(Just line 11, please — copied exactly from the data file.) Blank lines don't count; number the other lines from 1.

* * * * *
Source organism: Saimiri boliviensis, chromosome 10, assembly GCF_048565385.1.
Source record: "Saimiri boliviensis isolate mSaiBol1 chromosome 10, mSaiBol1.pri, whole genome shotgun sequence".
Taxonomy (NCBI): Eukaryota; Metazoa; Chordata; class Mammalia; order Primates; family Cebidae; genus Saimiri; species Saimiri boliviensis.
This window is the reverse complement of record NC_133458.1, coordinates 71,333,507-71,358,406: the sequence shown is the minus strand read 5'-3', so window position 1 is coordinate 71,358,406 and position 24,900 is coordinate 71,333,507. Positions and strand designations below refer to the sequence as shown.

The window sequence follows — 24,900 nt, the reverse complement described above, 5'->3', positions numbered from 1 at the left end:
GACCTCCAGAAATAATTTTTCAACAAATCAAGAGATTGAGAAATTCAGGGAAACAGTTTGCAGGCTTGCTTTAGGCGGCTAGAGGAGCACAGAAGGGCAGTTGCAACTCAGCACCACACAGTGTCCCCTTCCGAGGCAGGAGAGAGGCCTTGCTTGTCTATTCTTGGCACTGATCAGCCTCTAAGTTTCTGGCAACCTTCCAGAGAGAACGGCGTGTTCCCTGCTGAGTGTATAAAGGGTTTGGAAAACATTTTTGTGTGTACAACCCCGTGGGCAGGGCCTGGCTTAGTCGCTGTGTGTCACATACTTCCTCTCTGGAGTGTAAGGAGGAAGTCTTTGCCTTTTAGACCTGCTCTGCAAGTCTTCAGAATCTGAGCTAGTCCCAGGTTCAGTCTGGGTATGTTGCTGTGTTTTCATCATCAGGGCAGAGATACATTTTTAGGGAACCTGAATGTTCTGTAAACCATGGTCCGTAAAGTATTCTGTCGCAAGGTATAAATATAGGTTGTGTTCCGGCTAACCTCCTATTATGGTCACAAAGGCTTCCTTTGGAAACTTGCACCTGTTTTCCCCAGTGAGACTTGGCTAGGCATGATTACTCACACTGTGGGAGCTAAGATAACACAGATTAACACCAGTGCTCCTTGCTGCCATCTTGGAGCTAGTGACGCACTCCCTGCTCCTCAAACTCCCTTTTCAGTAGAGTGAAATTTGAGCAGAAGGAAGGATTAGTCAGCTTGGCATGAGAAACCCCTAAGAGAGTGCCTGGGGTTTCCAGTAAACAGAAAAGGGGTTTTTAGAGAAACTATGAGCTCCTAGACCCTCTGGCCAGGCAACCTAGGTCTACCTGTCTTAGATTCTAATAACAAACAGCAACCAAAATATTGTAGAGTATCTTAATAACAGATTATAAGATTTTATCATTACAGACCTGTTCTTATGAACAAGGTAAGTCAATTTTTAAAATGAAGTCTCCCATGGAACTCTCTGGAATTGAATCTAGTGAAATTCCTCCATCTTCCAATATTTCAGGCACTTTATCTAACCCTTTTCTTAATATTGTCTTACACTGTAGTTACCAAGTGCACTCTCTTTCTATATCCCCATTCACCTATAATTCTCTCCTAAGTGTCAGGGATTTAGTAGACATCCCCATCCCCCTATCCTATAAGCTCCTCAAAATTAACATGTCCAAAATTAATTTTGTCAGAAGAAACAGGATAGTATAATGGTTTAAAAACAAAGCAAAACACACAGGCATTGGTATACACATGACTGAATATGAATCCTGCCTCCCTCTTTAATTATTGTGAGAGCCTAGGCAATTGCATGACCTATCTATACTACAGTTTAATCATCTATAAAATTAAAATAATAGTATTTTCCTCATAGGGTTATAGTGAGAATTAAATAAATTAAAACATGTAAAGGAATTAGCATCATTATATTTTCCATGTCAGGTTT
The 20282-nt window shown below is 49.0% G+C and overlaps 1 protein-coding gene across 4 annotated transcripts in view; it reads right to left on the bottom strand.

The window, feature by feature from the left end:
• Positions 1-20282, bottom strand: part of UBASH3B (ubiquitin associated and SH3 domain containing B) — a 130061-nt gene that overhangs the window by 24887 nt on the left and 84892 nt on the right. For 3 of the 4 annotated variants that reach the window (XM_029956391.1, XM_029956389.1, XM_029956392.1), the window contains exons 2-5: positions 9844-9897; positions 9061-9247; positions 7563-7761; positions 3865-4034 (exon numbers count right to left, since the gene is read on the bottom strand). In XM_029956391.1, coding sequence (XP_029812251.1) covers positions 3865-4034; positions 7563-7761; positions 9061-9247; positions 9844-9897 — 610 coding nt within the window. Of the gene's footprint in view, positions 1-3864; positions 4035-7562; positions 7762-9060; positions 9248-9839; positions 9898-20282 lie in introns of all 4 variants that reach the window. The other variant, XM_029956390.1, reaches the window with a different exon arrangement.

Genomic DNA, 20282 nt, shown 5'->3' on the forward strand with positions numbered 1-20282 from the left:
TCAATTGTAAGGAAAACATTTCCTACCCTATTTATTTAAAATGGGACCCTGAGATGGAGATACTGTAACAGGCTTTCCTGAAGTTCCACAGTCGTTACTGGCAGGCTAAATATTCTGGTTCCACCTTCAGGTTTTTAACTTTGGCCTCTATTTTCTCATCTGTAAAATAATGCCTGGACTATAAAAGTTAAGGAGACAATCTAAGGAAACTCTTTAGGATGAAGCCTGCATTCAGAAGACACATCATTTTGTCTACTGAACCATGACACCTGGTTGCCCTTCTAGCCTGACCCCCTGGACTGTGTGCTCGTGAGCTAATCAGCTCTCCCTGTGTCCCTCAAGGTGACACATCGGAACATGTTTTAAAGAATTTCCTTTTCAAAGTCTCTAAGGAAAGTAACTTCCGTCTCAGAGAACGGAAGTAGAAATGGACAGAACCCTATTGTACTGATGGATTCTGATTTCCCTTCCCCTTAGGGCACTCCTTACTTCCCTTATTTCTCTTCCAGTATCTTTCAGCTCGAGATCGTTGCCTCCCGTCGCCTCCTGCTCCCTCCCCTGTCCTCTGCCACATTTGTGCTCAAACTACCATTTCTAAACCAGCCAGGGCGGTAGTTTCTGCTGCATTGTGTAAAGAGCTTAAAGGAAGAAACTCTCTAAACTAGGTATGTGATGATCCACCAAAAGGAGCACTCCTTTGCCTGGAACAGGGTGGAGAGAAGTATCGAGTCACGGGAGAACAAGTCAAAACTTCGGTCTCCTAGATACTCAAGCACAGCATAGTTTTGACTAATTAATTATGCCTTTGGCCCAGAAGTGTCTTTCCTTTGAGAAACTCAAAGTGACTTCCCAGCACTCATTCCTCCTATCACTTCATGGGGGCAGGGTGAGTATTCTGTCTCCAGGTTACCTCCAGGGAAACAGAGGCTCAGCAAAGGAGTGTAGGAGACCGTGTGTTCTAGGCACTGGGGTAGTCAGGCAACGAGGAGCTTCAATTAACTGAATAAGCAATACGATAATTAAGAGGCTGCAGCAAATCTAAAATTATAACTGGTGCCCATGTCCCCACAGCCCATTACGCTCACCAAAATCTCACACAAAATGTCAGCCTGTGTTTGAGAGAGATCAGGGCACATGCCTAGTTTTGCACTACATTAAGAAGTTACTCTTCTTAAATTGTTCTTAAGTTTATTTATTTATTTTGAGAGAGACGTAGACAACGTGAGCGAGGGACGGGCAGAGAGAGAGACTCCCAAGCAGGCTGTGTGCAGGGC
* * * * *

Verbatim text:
TCAATTGTAAGGAAAACATTTCCTACCCTATTTATTTAAAATGGGACCCTGAGATGGAGATACTGTAACAGGCTTTCCTGAAGTTCCACAGTCGTTACTGGCAGGCTAAATATTCTGGTTCCACCTTCAGGTTTTTAACTTTGGCCTCTATTTTCTCATCTGTAAAATAATGCCTGGACTATAAAAGTTAAGGAGACAATCTAAGGAAACTCTTTAGGATGAAGCCTGCATTCAGAAGACACATCATTTTGTCTACTGAACCATGACACCTGGTTGCCCTTCTAGCCTGACCCCCTGGACTGTGTGCTCGTGAGCTAATCAGCTCTCCCTGTGTCCCTCAAGGTGACACATCGGAACATGTTTTAAAGAATTTCCTTTTCAAAGTCTCTAAGGAAAGTAACTTCCGTCTCAGAGAACGGAAGTAGAAATGGACAGAACCCTATTGTACTGATGGATTCTGATTTCCCTTCCCCTTAGGGCACTCCTTACTTCCCTTATTTCTCTTCCAGTATCTTTCAGCTCGAGATCGTTGCCTCCCGTCGCCTCCTGCTCCCTCCCCTGTCCTCTGCCACATTTGTGCTCAAACTACCATTTCTAAACCAGCCAGGGCGGTAGTTTCTGCTGCATTGTGTAAAGAGCTTAAAGGAAGAAACTCTCTAAACTAGGTATGTGATGATCCACCAAAAGGAGCACTCCTTTGCCTGGAACAGGGTGGAGAGAAGTATCGAGTCACGGGAGAACAAGTCAAAACTTCGGTCTCCTAGATACTCAAGCACAGCATAGTTTTGACTAATTAATTATGCCTTTGGCCCAGAAGTGTCTTTCCTTTGAGAAACTCAAAGTGACTTCCCAGCACTCATTCCTCCTATCACTTCATGGGGGCAGGGTGAGTATTCTGTCTCCAGGTTACCTCCAGGGAAACAGAGGCTCAGCAAAGGAGTGTAGGAGACCGTGTGTTCTAGGCACTGGGGTAGTCAGGCAACGAGGAGCTTCAATTAACTGAATAAGCAATACGATAATTAAGAGGCTGCAGCAAATCTAAAATTATAACTGGTGCCCATGTCCCCACAGCCCATTACGCTCACCAAAATCTCACACAAAATGTCAGCCTGTGTTTGAGAGAGATCAGGGCACATGCCTAGTTTTGCACTACATTAAGAAGTTACTCTTCTTAAATTGTTCTTAAGTTTATTTATTTATTTTGAGAGAGACGTAGACAACGTGAGCGAGGGACGGGCAGAGAGAGAGACTCCCAAGCAGGCTGTGTGCAGGGC